The 2 possible outcomes for gluten intolerance

The Gene Nutrition Report analyzes over 15 genetic variants that contribute to the risk of gluten sensitivity. 

Let’s explore the 2 outcomes with an example: HLA DQ 2.5

TT carriersIncreased risk for gluten sensitivity
CC carriersNormal risk for gluten sensitivity

Here, the T allele contributes to an increased risk for gluten sensitivity; the C allele carriers, on the other hand, are likely to not be sensitive to gluten. 

A similar analysis is performed for the other variants and an overall outcome is provided in the report.

How to go about it?

Increased risk for gluten sensitivity

Even if you carry the genetic markers associated with gluten sensitivity, it needs to be further confirmed by checking for symptoms.

It is important to consult with your physician and confirm gluten sensitivity before going on a gluten-free diet. 

Eliminating gluten from your diet

Before going for a gluten-free diet, it is important to know the foods which are high in gluten.

  1. Wheat
  2. Rye
  3. Barley
  4. Wheat Germ
  5. Bulgur
  6. Couscous
  7. Farina
  8. Triticale
  9. Semolina
  10. Graham flour
  11. Malt
  12. Malt vinegar
  13. Soups
  14. Ketchup
  15. Mayonaise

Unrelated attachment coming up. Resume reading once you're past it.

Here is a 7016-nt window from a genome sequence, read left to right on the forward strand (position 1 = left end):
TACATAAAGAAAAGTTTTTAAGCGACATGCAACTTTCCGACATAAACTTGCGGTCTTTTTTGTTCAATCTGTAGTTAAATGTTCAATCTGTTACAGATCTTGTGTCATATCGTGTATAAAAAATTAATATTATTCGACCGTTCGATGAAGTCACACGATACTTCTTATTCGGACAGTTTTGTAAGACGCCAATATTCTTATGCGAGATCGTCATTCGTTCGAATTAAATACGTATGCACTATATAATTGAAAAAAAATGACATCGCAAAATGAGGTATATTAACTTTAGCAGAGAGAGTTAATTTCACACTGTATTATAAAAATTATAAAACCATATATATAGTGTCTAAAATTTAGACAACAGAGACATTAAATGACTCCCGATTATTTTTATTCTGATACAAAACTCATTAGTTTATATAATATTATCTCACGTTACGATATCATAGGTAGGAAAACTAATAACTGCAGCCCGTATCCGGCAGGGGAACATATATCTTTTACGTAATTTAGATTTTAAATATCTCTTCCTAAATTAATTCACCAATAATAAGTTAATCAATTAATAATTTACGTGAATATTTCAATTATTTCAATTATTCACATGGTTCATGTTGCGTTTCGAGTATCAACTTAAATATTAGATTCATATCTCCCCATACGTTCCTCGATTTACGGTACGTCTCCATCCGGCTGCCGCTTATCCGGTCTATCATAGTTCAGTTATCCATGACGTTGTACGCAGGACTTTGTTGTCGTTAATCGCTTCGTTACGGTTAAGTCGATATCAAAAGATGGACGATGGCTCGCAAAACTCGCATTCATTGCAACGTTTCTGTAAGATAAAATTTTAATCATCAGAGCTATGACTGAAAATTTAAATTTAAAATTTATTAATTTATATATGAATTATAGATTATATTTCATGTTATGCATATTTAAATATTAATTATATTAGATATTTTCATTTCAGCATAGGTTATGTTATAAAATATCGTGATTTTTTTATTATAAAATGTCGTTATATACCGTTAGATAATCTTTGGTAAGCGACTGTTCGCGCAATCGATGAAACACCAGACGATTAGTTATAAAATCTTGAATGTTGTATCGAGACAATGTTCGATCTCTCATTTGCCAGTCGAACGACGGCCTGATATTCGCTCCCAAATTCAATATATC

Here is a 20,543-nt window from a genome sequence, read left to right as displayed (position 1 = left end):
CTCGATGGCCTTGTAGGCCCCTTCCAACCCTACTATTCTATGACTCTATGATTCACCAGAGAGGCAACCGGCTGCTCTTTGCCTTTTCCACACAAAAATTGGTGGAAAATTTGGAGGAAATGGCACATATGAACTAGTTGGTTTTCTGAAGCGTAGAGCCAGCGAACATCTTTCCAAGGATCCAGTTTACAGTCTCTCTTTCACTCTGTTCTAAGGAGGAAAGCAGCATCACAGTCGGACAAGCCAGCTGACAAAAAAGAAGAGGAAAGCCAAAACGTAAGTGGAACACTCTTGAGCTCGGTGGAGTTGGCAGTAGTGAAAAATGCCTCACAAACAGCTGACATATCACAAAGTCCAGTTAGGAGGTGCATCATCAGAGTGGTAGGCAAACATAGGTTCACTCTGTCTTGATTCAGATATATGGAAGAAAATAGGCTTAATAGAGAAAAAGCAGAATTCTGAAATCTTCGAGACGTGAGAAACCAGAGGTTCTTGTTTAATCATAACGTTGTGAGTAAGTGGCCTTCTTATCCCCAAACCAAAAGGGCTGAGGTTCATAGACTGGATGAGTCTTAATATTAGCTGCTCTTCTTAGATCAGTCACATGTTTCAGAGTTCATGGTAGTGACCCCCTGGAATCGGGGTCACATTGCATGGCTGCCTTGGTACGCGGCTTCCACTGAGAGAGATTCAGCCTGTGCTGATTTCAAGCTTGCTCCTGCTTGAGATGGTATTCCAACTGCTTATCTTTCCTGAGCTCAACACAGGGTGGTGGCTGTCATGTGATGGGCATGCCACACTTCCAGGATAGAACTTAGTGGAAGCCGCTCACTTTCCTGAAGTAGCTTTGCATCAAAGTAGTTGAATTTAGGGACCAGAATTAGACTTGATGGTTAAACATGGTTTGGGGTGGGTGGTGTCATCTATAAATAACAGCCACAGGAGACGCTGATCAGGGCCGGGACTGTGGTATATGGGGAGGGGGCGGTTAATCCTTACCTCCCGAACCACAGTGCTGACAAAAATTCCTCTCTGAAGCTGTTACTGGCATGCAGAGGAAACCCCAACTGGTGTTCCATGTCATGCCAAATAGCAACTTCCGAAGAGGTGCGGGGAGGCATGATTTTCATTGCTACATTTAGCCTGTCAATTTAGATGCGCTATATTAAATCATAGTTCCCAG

16. Salad dressings
  17. Soy sauce
  18. Marinades, gravies
  19. Ice cream
  20. Energy bars
  21. Flavored Coffee
  22. Roasted nuts
  23. Burgers
  24. Oats (unless they are gluten-free)
  25. Many non-edible items such as shampoos, cosmetics, lip balm, Play-Doh, some medications, stamps, and also contain gluten.

What does gluten-free diet look like?

A gluten-free diet may sound simple - just eliminate gluten from your diet, right?

But here’s the truth: gluten is hidden in many foods where you might not expect to see it.

Locating gluten in some foods can be like trying to find a needle in a haystack.

Here’s a list of food items that are naturally gluten-free:

Normal risk for gluten sensitivity

Despite not having any genetic markers associated with gluten sensitivity, in a few cases, other factors like lifestyle and environment can contribute to the development of this condition.

Thus, it is important to consult a physician if you observe any symptoms upon consumption of gluten.